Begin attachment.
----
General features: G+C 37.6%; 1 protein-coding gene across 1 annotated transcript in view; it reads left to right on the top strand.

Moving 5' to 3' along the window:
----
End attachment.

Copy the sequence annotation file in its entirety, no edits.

General features: G+C 37.6%; 1 protein-coding gene across 1 annotated transcript in view; it reads left to right on the top strand.

Moving 5' to 3' along the window: